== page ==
Abu Dhabi, UAEThursday 13 August 2020

Together, we can beat malaria, but there will be a high price to pay

We are winning the battle, but more money is need to stop the recurrence of this deadly disease, says Herve Verhoosel
An Anopheles funestus mosquito takes a blood meal from a human host. (AP /CDC, University of Notre Dame / James Gathany)
An Anopheles funestus mosquito takes a blood meal from a human host. (AP /CDC, University of Notre Dame / James Gathany)

This week ministers of health from around the region will meet in Kuwait to discuss pressing issues during the 62nd session of the World Health Organisation’s Regional Committee for the Eastern Mediterranean.

The WHO estimates that malaria will kill 584,000 people this year. This preventable disease disproportionately affects the most disenfranchised: children under 5 represent 77 per cent of annual deaths around the world, magnified in Africa where a child dies every minute because of it, and 15 million pregnant women remain without access to measures to protect themselves.

Of the more than 200 million malaria cases estimated each year, over half occur in countries of the Organisation of Islamic Cooperation, with 12 member states among the 20 most affected nations worldwide.

But malaria leads to far more than sickness and death. Disabling the education system and disrupting already struggling markets, the socio-economic consequences of malaria are hard to ignore.

In Africa, up to 10 million school days are lost annually with pupils and teachers sick, and it has been estimated that the continent loses $12 billion (Dh44.1bn) in lost productivity every year due to malaria.

While these facts paint a dark picture, a lot has been achieved. In 1998, malaria claimed an estimated one million lives every year. Since then, global investments in malaria initiatives have gone from $130 million to $2.7 billion annually, and more than six million malaria-related deaths have been averted. More than 100 countries are now free from malaria.

This progress would not have been possible without the support of the international aid community and the generous commitment of political and business leaders.

The Gulf Cooperation Council in particular has been a proven ally in the fight against malaria, with Kuwait, the Kuwait Fund for Arab Economic Development, the UAE, the Islamic Development Bank and the Kingdom of Saudi Arabia each supporting global malaria efforts through commitments to organisations like the WHO, the RBM Partnership or the Global Fund to Fight Aids, Tuberculosis and Malaria.

Now, with the UN’s sustainable development goals, we must build on that progress. Unfortunately, necessary funding is lacking. In the short term, the particular funding gap in Africa alone amounts to $4.7 billion for the next two years. Approximately $100 billion will be needed to reach the 2030 malaria targets, with an additional $10 billion required to fund research and development.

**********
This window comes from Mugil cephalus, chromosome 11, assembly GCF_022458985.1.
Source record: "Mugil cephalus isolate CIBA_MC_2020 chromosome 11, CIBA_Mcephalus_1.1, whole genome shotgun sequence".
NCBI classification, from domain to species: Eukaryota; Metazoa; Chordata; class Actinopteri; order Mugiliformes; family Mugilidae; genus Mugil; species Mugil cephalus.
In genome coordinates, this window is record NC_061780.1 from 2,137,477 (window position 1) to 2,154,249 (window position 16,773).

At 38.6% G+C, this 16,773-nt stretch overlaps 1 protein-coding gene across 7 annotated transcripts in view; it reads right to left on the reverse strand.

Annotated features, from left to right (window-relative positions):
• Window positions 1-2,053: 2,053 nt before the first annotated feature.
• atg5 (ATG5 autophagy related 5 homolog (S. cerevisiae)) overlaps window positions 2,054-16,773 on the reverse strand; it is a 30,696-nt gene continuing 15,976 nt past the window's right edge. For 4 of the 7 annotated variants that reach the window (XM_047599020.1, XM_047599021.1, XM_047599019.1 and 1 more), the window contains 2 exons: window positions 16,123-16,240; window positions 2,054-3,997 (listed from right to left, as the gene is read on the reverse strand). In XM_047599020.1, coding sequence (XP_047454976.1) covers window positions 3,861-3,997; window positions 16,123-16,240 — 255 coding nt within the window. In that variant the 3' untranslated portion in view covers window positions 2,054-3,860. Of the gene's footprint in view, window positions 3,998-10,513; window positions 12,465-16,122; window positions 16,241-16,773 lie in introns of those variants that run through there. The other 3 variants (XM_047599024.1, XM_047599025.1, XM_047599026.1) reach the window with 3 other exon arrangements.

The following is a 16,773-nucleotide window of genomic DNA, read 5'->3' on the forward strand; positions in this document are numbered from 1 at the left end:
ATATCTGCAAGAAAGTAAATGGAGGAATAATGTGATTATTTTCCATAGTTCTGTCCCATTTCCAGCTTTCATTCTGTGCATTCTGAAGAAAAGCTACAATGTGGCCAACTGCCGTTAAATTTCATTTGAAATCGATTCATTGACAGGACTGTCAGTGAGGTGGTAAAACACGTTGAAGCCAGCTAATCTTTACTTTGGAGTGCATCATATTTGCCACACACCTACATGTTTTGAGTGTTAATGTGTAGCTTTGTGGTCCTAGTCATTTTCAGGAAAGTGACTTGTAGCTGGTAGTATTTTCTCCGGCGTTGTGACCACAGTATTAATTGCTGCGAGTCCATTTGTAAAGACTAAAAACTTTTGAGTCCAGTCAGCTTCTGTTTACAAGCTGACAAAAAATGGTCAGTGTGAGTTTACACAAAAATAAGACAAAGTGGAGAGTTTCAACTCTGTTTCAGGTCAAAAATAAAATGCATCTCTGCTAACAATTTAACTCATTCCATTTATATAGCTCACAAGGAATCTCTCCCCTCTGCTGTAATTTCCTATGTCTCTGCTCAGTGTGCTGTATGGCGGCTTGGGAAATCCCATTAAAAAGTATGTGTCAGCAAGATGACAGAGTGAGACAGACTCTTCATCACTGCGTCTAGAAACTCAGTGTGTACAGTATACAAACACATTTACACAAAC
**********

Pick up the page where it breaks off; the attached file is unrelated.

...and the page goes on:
There’s no getting around that this is a high price to pay, but the benefits we stand to receive if we eliminate malaria will far surpass the costs. We have already seen that for every $1 we invest in malaria efforts in Africa, there is an increase in per capita GDP of $6.75.

Malaria has already proven and will continue to be a “best buy” in global public health. It’s a no-brainer – when we invest in malaria elimination, we drive progress. But if we don’t invest now, the consequences could be devastating.

As we set our sights on ambitious targets, we must also prevent the resurgence of malaria where we have previously beaten it.

Since the 1930s, 61 countries reported a resurgence that was linked to a decrease in funding for malaria control and prevention. It is clear that even for countries in the elimination phase – like Saudi Arabia – inaction could cause a drastic resurgence of malaria.

The advances we have made against malaria hang in the balance, dependent on political commitment and sustained financing.

We have been able to count on GCC countries for their support and investment. I encourage many more to take on a more prominent role.

This year, Dr Ahmad Mohamed Ali, the president of the Islamic Development Bank, stated that “battling malaria is a humanitarian and Islamic duty”, and called on fellow Islamic countries to turn their pilgrims into malaria ambassadors.

The international community made a promise to the world through the sustainable development goals.

As ministers from the region gather this week, I hope they keep malaria high on their agenda. We have the tools and knowledge to eliminate malaria and we have the torch to guide our way. Let us all do our part to light this torch and carry it together across the finish line.

Herve Verhoosel is representative at the United Nations in New York of the Roll Back Malaria Partnership

Updated: October 4, 2015 04:00 AM

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